Wednesday, July 1, 2020

Stop Complaining

By Brian Mitchell

    The story is told of a circus owner walking into a restaurant and seeing everyone crowded around a table. On the table was an upside down pot that had a duck tap dancing on top of it. The circus owner was so impressed that he offered to buy the duck from its owner and after some negotiations he agreed to pay $10,000 for the duck and the pot. 
Three days later the circus owner returned to the restaurant in anger demanding his money be returned. He told the restaurant owner that his duck was a rip off because he had put him on that pot before an audience and he had not danced one bit. It was then that the duck’s former owner asked him if he had remembered to light the candle under the pot.
    While that may be one reason someone would put a lighted candle under a pot; that is not really what candles are for. In the Sermon on the Mount, Jesus said that candles are meant to be used to provide light to all who are in the house. That is what a light source is for, to provide illumination in the dark.
    In like manner, our lives as Christians were intended not to be hidden under a pot, but rather to shine before all men so that they may see clearly the way to our heavenly Father. We are supposed to be a positive influence on all those around us—Mt.5:13-16. The problem is that at times we spend too much time complaining and grumbling about life’s circumstances that our lives are anything but a shining light to those around us.
    In an appropriate text for this time of year, the Apostle Paul exhorts us “to do ALL things without complaining/grumbling and disputing.” (Ph.2:14). It is the complaining part that I want to focus on today. Paul says to “do all things without complaining” so that we might become blameless and without fault in the midst of a crooked and perverse world. And to “do all things without complaining” so that our lives might serve as a shining light to those living in darkness.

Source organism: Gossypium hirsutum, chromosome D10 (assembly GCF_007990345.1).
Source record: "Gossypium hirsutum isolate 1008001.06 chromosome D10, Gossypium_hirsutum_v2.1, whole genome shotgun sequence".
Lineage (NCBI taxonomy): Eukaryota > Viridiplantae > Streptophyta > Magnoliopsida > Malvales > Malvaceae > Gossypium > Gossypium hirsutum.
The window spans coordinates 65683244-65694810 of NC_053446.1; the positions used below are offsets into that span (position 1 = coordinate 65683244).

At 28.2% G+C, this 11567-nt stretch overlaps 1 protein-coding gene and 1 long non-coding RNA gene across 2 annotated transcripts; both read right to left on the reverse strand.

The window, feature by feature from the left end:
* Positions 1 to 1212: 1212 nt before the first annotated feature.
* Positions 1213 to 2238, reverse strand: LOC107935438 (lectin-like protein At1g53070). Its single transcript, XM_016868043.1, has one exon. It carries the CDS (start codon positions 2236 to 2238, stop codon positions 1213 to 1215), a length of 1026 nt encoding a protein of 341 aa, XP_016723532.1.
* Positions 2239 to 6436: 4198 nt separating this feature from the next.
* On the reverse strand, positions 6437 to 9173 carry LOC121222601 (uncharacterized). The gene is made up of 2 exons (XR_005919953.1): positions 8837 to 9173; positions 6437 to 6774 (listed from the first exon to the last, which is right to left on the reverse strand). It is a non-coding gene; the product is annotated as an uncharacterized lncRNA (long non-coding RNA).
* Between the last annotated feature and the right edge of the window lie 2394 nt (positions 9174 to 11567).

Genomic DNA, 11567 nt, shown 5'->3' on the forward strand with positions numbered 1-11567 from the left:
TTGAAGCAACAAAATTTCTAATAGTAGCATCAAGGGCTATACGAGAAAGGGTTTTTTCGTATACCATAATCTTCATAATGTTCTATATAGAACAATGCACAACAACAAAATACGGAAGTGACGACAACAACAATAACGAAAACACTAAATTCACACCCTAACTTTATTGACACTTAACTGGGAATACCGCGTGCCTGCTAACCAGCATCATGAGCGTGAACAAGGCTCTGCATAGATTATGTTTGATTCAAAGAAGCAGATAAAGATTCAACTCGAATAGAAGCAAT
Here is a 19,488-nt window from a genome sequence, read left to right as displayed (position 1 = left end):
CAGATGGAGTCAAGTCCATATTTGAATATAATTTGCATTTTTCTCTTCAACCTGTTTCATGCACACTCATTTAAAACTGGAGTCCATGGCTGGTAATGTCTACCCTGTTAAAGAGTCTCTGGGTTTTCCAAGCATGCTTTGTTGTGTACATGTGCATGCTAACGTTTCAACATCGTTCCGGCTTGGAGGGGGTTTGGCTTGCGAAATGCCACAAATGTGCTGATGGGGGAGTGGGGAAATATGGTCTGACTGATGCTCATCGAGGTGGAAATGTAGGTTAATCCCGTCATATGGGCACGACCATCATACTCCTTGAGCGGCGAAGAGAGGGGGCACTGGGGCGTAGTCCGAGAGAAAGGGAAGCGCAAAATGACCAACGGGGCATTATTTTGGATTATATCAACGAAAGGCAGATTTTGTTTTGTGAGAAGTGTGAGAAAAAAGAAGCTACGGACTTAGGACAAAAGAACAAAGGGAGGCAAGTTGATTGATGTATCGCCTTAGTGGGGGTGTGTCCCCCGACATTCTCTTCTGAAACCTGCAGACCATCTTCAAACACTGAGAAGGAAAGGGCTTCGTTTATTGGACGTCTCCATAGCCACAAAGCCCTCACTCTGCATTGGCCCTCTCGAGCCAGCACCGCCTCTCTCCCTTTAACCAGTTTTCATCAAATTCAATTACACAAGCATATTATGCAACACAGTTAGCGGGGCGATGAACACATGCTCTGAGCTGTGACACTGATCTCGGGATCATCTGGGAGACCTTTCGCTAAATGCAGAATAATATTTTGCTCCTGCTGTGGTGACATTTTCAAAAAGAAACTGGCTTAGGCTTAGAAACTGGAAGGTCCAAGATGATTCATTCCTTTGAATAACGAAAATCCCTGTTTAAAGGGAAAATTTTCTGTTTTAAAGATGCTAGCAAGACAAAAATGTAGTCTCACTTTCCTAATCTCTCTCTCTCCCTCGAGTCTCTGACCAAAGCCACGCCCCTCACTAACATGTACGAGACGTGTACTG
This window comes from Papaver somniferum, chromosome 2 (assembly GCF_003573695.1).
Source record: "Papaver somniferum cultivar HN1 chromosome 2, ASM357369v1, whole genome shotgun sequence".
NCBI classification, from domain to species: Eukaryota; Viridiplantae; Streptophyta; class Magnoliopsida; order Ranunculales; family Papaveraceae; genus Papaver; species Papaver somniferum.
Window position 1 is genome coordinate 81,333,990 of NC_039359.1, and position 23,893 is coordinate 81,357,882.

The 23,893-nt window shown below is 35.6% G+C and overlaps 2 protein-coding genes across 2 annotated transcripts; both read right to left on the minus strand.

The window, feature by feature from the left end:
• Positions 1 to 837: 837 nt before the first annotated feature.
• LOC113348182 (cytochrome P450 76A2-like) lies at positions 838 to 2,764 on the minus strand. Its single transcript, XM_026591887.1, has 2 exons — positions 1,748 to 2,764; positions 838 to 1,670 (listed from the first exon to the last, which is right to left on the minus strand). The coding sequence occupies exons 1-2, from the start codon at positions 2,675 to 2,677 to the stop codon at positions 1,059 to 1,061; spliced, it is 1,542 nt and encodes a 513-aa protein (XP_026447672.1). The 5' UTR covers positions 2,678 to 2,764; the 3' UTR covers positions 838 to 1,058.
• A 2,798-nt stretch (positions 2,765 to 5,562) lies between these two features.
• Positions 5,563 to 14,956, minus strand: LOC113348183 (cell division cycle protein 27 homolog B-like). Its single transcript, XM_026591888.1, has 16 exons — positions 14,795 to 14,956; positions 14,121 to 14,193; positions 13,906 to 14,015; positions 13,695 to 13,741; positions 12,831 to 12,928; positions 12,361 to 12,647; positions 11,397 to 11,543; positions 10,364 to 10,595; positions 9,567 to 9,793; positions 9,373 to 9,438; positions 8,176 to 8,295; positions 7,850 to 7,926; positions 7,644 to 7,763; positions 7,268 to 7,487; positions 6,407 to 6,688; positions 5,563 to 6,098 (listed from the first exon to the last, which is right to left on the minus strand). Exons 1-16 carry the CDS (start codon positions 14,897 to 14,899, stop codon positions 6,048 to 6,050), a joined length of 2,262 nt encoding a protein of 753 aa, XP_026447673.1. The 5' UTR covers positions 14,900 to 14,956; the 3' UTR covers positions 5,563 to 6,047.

Jesus said, “We are the salt of the earth” and the “light of the world.” Thus, all of us whether we realize it or not, have a degree of influence in the lives of others. We are all being watched by others who see what we do and hear what we say, especially if they know we are professing Christians. The question then is not are we influencing others; it is how are we influencing others? How is the way I live life, specifically when it comes to how I deal with less than pleasant circumstances, affecting those around me?
    What Paul says in essence is that our light or influence is enhanced or diminished by the way we deal with life’s circumstances. How do you react to daily life and living? Life has its share of difficulties and hardships for all men; do we grumble, complain and look to find fault? Or do we, as Paul elsewhere exhorts, “rejoice always”, “giving thanks in all things”—Ph.4:4, 1 Thess.5:18. The manner in which we influence others depend upon how we answer this question.
    What does it say to an unbelieving world when Christians are no better at handling the challenges of life without complaining than they are? It says that our relationship with God through His Son doesn’t really have the positive effect in our lives that we claim it does. So regardless of what life throws at you “do all things without complaining” and you just might be the light that leads some lost soul out of the darkness.

 - Brian Mitchell preaches for the Jackson Church of Christ in Jackson, MO.  He may be contacted through the congregation's website.

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